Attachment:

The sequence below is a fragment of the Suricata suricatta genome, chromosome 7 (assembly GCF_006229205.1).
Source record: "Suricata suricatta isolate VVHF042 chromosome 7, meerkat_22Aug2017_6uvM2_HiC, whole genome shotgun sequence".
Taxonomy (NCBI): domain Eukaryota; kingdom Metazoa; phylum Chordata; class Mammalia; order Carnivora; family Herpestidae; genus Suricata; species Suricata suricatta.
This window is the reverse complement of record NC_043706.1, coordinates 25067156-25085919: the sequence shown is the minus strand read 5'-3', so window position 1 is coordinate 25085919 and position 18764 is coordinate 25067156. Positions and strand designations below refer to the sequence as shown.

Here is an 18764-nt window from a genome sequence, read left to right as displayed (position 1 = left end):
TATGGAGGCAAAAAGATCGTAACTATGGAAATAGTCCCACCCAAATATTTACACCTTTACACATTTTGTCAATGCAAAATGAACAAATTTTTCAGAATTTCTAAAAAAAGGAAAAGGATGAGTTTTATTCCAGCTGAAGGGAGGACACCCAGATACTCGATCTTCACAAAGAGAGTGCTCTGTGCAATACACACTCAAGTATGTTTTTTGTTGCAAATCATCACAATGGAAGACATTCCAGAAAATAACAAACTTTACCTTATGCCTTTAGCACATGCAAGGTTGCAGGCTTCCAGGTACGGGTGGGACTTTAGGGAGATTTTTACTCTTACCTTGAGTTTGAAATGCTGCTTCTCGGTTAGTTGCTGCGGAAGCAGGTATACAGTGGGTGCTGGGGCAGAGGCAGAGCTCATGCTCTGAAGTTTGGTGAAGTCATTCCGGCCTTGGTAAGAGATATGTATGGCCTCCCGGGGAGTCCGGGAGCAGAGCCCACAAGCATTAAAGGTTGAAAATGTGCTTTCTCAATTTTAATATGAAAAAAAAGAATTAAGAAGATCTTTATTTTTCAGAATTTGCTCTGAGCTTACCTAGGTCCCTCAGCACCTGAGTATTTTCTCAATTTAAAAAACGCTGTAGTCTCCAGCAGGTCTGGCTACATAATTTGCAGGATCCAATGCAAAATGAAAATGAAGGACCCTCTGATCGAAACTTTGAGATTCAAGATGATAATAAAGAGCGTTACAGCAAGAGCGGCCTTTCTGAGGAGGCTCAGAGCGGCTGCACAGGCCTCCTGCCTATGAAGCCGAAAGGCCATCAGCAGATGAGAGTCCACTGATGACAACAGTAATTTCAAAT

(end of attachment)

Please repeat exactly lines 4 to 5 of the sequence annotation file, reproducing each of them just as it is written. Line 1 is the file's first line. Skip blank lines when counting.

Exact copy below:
This window is the reverse complement of record NC_043706.1, coordinates 25067156-25085919: the sequence shown is the minus strand read 5'-3', so window position 1 is coordinate 25085919 and position 18764 is coordinate 25067156. Positions and strand designations below refer to the sequence as shown.

Here is an 18764-nt window from a genome sequence, read left to right as displayed (position 1 = left end):